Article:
Rodin’s nude sketches and provides a brief overview of the artist’s scandalous presence within fin-de-siecle Paris. These simple but suggestive watercolor and pencil drawings, taken from the artist’s later years, convey an immediacy and sensuality that belie his better-known work in monumental sculpture. Dismissed as obscene at the time of their drafting, the influence of Rodin’s confident but delicate eroticism can be seen in the later works of Schiele, Picasso, and Matisse.
Much of Auguste Rodin’s work defied traditional artistic conventions but out of the public eye, he took a further decisive step towards modernism in a different genre.
These erotic female nude studies, created during the final two decades of his life, represent a completely new approach to art – one that freed itself from previous ideals of beauty and from existing concepts of morality. The work was considered to be indecent at the time. When a small collection of the drawings were shown in Weimar, the director of the museum was dismissed. More than 100 of these little-known drawings, now exist in museums and private collections worldwide.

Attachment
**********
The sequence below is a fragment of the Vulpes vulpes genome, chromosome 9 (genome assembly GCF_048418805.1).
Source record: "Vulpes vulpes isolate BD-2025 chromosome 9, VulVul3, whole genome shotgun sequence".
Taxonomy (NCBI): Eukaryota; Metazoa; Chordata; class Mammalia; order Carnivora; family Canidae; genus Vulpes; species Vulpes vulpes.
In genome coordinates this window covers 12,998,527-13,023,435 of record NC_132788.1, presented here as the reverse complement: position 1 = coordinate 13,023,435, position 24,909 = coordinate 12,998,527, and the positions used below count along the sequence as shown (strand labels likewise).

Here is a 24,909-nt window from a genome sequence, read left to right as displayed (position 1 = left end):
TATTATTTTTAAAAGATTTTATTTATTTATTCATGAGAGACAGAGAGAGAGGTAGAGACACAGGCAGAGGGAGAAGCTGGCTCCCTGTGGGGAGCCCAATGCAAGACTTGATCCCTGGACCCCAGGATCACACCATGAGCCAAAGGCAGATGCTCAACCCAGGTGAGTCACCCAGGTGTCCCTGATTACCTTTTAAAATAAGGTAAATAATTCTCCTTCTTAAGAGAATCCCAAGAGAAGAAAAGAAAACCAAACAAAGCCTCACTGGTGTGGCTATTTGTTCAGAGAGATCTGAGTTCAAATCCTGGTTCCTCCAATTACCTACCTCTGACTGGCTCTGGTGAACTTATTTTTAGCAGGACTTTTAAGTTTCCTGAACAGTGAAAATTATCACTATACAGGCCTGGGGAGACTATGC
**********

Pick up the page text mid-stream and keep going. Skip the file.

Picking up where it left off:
By the time of creating these drawings in his career he had gained the notoriety and the means to afford live models, often several at a time. They remained in motion during the drawing sessions, while Rodin sketched without interruption, rarely looking down to see what he had drawn. The women’s bodies are spayed out, liberated and unashamed. The delicate nature of Rodin’s line and gentle wash of watercolour in comparison to the honest portrayal of the women’s bodies is totally new to look at even now over a hundred years later. Theres something incredibly powerful about the sexuality created in these drawings with only a couple of pencil lines which is really quite genius.